Published: 2008-03-02 12:42:47
Updated: 2008-03-02 12:42:47
Posted March 2, 2008 12:42 p.m. EST
By Patricia Bondor
MIKE MOSS SAYS: Patricia, I'm afraid that's way beyond the reach of any kind of actual weather forecast. What we can do is take a look at climatology (i.e. "normal" conditions for that date) and see what kind of large scale seasonal signals might be reflected in climate outlooks for that period.
In particular, for June 7th in the Raleigh area, the normal high is 84 with a standard deviation of +/- 7 degrees, while the normal low is 62 +/- 6 degrees. The lowest high on record for that date is 61 and the hottest is 96, and the coldest low has been 47 while the warmest low has been 71.
As for precipitation, we are subject to scattered afternoon and evening thunderstorms that time of year, with hit and miss coverage that ends up giving a particular location just over a 20% chance of rainfall of one tenth of an inch or greater on a given day, so that this tends to happen about 6-7 days in June.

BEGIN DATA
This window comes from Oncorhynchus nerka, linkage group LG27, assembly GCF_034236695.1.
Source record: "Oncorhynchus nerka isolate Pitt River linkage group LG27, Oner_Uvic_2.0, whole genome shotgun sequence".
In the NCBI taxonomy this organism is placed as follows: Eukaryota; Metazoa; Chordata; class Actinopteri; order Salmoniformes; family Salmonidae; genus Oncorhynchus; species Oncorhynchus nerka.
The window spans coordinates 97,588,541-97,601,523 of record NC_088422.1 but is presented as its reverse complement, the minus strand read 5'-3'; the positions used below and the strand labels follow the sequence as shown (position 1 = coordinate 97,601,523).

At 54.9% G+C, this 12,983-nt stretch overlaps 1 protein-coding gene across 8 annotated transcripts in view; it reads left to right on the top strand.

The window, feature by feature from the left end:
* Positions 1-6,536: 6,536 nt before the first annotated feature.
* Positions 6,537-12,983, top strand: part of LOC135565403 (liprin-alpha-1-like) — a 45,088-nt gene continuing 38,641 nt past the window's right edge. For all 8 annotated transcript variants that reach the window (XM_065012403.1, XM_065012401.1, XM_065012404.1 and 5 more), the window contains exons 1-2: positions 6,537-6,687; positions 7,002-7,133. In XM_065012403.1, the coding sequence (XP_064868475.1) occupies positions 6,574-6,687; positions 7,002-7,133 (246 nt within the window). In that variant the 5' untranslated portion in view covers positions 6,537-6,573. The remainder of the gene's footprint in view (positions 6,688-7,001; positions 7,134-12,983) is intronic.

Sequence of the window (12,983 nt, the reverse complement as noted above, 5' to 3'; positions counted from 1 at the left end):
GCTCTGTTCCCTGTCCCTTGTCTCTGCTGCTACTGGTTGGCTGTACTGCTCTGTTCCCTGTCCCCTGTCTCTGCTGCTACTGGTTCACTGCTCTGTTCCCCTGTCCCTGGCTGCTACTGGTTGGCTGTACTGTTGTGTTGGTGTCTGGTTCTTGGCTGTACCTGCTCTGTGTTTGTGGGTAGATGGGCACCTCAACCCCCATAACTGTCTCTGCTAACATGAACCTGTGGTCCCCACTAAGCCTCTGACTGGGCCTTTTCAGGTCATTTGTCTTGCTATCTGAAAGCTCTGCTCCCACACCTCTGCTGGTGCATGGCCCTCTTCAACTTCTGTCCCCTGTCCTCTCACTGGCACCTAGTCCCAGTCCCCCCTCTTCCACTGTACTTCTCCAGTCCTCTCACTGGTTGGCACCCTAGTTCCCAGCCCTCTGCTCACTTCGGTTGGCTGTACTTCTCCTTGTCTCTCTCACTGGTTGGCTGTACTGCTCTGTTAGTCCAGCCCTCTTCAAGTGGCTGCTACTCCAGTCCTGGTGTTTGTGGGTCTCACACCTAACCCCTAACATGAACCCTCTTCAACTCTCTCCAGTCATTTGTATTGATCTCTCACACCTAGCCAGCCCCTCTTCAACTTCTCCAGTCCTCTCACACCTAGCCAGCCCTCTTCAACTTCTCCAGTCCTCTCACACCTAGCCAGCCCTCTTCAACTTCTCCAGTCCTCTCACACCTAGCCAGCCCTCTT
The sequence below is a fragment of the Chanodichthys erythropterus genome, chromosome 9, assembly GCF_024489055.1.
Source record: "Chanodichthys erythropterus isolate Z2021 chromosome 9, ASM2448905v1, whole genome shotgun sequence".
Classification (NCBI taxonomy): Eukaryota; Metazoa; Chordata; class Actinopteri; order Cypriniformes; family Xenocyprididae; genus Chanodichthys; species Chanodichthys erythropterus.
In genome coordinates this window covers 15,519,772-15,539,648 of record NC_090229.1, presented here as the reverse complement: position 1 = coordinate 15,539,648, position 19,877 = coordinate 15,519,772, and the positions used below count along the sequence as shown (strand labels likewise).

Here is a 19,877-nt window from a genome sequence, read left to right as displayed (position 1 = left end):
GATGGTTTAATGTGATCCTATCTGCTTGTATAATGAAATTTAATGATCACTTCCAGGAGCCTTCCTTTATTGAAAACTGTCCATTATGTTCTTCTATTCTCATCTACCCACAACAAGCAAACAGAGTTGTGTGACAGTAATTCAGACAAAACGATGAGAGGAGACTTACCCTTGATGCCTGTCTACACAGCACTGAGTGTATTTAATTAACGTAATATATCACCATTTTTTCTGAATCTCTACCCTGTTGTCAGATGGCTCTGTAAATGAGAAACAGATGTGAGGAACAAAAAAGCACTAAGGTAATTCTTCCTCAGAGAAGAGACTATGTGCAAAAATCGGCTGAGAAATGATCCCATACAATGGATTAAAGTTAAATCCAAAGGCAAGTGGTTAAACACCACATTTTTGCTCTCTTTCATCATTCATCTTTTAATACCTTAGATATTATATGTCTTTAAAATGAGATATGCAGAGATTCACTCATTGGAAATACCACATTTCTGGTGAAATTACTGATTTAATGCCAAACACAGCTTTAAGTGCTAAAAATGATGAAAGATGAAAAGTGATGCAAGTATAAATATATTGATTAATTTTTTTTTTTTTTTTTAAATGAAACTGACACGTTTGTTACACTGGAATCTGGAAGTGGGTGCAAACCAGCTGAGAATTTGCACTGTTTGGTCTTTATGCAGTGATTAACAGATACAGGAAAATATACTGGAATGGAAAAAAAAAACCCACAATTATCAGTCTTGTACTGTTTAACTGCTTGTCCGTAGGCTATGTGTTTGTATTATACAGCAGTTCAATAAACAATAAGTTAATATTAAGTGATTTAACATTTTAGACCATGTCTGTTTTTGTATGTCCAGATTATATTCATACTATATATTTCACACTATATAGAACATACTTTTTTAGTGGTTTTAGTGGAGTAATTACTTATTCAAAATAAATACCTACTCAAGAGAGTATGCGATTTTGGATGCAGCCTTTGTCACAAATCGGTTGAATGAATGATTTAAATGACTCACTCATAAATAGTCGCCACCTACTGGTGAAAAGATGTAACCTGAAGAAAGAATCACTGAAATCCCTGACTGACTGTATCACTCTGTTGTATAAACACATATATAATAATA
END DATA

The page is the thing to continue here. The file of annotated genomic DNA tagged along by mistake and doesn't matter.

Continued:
The Climate Prediction Center outlook for the May-June-July period (a single month is too volatile for skillful predictions that far in advance) calls for equal chances of above, near, or below normal temperature and precipitation, meaning that there is no large scale forcing pattern evident at this time that would tilt the odds toward more or less rain, or toward warmer or cooler temperatures. There is a La Nina patern in place in the Pacific at this time that is expected to linger through spring and perhaps into early summer. However, while La Nina correlates reasonable well with some areas of above or below normal rain and temperature for parts of the U.S. during the mid-fall to mid-spring period, it does not impose much of an influence during the warmer months that is useful for predictive purposes.
Hope that helps, and for you or anyone else whow would like to looks some of this up for other dates or events, here are some of the online resources I used to find that information...